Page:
Harvest Moon Farm

Bucks County, Pennsylvania

Our Sports
Combined Driving is similar to the sport of eventing (see below). The driver and horse (or pony) compete in three different phases--dressage, marathon, and cones. Each phase tests different skills, and preparation takes many hours of dedicated training.

The first phase of a combined driving event (CDE), dressage, tests precision, balance, and obedience by requiring the team to perform a prescribed pattern, which then receives a numerical score. The second phase, marathon, requires each team (and a navigator who rides on the back of the carriage to help with balance) to tackle a 10 to 15 kilometer course. There are obstacles (also called hazards) with sets of gates to negotiate. The goal is
to post the fastest times in the obstacles and also finish each portion of the marathon phase within the prescribed time window. The final phase, cones, requires the team to negotiate 20 sets of cones, with just a bit of clearance between the wheels of the carriage and the cones. At the end of the event, the team with the lowest score (once the scores from each phase have been added together) is the winner.

There are 4 CDE levels in the U.S.--Training, Preliminary, Intermediate, and Advanced. In addition, there are divisions for ponies and horses, and divisions for singles, pairs, and 4-in-hands. As they say--something for everyone.

Pleasure Driving
 harkens back to the days when horses were the main or only mode of transportation. Modern-day pleasure driving shows embrace the traditions of yesteryear--most of the carriages are antiques, and even new carriages are typically antique reproductions. Turnouts are judged on fit and cleanliness of harness and carriage, condition of horse or pony, dress of the whip (and groom and/or passenger if one is riding in the carriage), and, of course, performance.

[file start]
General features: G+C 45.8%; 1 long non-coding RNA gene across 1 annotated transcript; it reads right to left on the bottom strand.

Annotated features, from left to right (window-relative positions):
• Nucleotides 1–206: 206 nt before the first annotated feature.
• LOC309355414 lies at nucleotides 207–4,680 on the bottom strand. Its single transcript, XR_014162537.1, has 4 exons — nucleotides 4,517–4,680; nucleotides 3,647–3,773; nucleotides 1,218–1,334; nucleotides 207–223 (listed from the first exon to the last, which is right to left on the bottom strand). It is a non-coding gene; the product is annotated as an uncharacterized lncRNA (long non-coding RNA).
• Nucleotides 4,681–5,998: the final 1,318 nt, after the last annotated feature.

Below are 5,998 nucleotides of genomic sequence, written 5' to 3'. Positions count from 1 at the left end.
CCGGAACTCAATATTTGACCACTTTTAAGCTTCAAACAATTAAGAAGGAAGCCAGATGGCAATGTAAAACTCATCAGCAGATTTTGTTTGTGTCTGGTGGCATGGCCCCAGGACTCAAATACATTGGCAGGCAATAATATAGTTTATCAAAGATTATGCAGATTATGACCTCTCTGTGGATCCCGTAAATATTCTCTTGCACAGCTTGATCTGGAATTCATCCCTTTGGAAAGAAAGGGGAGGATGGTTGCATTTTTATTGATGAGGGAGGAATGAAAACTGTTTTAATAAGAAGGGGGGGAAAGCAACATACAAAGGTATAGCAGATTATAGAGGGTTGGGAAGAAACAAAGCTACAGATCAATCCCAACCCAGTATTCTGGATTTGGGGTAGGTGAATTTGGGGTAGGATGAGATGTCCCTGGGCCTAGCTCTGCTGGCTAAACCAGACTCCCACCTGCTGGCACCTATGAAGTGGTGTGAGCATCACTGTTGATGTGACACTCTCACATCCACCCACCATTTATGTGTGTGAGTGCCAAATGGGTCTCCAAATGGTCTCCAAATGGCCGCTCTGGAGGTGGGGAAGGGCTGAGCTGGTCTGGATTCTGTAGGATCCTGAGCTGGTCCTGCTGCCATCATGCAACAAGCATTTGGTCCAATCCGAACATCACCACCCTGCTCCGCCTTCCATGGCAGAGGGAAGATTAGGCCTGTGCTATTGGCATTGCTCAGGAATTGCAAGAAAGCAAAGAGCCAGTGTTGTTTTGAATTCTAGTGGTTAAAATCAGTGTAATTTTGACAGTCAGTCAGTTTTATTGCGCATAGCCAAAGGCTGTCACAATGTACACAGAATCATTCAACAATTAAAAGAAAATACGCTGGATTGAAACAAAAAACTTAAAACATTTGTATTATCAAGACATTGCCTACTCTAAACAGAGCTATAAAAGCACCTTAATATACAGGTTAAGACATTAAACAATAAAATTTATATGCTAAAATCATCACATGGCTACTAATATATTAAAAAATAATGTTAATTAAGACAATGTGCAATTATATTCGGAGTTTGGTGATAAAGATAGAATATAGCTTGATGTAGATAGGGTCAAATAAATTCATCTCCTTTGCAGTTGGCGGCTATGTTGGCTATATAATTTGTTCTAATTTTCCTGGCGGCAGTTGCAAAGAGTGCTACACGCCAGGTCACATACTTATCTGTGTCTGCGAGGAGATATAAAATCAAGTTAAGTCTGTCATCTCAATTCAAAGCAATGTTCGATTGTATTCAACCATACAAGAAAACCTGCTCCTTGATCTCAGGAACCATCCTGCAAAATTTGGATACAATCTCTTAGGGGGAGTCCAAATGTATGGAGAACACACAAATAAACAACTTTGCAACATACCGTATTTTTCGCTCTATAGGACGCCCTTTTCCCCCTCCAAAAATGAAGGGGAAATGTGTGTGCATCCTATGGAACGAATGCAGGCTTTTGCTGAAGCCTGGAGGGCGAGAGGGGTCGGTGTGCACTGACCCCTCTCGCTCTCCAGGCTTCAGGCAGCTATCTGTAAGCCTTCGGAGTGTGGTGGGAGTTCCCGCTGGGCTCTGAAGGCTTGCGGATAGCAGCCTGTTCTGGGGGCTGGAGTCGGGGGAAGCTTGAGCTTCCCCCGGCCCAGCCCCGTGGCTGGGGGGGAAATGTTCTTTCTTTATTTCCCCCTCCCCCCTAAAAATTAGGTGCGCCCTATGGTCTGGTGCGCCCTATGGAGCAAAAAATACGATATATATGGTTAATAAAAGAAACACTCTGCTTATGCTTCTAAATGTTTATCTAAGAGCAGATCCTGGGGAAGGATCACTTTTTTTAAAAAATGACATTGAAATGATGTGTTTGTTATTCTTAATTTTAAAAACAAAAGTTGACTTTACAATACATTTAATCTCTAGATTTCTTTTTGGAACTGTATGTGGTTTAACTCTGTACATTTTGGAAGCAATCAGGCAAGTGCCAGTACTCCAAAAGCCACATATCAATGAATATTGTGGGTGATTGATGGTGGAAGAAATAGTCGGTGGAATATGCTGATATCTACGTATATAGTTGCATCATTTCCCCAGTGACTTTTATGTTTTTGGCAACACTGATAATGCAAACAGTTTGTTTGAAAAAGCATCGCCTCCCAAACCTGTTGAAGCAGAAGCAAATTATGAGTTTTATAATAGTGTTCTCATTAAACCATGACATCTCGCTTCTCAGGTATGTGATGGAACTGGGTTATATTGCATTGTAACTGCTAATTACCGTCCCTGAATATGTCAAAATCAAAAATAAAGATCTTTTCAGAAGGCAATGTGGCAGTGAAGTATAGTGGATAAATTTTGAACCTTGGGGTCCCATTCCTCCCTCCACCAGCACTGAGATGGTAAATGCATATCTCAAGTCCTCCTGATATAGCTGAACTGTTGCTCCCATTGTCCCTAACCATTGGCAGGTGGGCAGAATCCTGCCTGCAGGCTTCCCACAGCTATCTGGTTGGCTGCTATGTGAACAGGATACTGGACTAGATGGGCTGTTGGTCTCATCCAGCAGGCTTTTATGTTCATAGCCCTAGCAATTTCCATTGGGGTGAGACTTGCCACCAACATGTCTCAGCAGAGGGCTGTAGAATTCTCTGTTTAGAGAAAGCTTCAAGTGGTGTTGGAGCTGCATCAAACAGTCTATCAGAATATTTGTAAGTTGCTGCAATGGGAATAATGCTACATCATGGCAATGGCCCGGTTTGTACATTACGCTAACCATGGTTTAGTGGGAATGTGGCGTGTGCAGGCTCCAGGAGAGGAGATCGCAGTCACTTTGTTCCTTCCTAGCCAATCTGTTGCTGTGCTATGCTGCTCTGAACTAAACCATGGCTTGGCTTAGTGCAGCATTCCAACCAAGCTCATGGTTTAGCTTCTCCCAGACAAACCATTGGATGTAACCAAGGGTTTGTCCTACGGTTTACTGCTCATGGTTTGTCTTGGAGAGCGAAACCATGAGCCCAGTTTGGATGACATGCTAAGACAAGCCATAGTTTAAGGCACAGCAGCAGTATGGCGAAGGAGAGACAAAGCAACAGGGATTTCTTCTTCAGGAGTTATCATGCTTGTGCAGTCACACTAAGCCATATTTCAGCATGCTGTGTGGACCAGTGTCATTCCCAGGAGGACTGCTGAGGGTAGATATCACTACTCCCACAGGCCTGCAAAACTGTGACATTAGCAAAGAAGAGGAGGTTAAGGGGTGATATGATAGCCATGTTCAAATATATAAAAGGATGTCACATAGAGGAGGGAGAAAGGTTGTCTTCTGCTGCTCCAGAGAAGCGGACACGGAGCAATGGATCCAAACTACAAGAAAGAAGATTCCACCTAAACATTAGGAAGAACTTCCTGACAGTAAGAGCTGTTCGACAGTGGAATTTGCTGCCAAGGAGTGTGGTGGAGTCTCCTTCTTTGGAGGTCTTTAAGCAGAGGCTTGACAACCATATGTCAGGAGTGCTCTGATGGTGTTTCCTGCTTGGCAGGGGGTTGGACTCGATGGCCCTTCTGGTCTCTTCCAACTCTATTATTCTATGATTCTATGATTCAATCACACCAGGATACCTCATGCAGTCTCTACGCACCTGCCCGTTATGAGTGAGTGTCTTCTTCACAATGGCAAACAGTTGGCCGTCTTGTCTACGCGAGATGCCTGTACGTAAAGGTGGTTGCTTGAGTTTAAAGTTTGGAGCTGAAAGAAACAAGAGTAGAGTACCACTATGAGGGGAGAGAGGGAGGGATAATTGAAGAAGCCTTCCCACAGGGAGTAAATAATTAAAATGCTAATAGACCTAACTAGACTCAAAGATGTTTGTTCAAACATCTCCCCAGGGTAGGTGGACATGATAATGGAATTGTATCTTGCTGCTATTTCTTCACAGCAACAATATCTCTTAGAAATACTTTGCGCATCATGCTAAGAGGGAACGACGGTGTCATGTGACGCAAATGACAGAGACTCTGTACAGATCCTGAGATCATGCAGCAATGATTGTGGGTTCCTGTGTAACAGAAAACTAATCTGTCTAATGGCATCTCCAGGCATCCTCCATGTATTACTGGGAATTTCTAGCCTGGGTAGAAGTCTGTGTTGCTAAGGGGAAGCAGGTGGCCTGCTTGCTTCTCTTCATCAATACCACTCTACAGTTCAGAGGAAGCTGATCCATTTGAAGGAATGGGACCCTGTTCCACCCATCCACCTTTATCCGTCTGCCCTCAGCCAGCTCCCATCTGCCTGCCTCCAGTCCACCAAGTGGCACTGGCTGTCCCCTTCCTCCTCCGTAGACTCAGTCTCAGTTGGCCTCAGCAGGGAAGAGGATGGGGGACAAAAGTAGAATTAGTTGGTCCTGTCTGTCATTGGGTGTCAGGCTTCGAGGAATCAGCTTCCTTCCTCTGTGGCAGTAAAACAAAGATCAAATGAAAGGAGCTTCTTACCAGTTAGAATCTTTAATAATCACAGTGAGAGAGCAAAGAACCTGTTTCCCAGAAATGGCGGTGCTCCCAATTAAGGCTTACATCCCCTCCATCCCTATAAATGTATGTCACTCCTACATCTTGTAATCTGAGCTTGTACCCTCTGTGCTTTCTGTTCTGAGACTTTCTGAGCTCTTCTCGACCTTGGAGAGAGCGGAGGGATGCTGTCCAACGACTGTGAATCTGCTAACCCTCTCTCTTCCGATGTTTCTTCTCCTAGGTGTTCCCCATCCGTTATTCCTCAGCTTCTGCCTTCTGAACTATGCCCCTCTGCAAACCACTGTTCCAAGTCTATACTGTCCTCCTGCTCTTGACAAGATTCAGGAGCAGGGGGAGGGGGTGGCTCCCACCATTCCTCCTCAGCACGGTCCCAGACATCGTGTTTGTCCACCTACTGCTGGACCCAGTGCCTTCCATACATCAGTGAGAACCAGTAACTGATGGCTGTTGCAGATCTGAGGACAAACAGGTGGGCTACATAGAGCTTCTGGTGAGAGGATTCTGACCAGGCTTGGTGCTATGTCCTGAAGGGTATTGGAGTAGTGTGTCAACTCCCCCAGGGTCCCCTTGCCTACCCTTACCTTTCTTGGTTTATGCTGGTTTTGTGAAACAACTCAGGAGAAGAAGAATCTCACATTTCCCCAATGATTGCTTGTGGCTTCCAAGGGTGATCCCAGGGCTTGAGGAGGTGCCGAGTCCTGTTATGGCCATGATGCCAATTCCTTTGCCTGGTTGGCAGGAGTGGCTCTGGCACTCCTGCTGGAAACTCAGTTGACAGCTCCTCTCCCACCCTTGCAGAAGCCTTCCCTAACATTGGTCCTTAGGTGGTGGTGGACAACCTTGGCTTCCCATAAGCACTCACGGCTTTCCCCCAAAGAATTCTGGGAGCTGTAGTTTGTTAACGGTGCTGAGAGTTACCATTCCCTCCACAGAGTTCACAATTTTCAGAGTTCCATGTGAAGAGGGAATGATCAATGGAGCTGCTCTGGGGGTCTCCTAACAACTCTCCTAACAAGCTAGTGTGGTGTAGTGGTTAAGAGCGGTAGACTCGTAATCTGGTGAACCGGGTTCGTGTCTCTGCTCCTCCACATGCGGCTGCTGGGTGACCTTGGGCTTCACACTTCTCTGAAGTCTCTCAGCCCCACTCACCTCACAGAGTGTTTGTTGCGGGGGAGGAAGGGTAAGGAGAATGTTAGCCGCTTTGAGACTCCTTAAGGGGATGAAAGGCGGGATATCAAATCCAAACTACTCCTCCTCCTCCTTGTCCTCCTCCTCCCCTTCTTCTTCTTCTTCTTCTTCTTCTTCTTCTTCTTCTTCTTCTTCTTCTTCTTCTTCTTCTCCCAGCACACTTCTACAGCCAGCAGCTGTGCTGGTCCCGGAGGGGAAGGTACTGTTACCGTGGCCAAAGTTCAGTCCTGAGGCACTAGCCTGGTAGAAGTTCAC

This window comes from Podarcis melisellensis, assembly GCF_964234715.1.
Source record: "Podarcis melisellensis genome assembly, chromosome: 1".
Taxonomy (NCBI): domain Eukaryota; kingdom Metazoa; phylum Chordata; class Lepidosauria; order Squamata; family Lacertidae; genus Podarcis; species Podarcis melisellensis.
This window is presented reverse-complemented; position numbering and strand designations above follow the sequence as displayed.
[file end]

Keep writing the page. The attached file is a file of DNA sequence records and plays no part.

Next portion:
, also called combined training, was originally developed as a test for mounted military units. It was incorporated into the Olympics in the early 1900s and, while some of the logistics have changed over the years, the premise remains the same--to test horse and rider through 3 phases of competition--dressage, endurance (cross country), & show jumping.

The dressage phase is similar to the same phase in combined driving--the focus is to test the training of the horse and rider before they are allowed to continue on to the jumping phases. Cross country is an outside jumping course that covers all types of terrain--in addition to a plethora of solid cross country fences, there are also drops, ditches, water obstacles, and a combination of any or all above.
Show jumping brings the team back into the arena to jump a course of rails that are lightly resting in their cups--just a whisper of a hoof can dislodge them.

There are 6 U.S. levels in eventing--Beginner Novice, Novice, Training, Preliminary, Intermediate, and Advanced; at the international level, stars (*) indicate the level of difficulty. The one star (*) is the lowest international level; the four star level (****) is the highest.

Sidesaddle riding keeps a bit of history with us. It takes a special horse and a dedicated rider to learn to communicate when both of the rider's legs are on one side. However, once you get the hang of it you'll find it easy to incorporate sidesaddle in to any riding discipline--whether it's foxhunting, show hunters, eventing, or western. 




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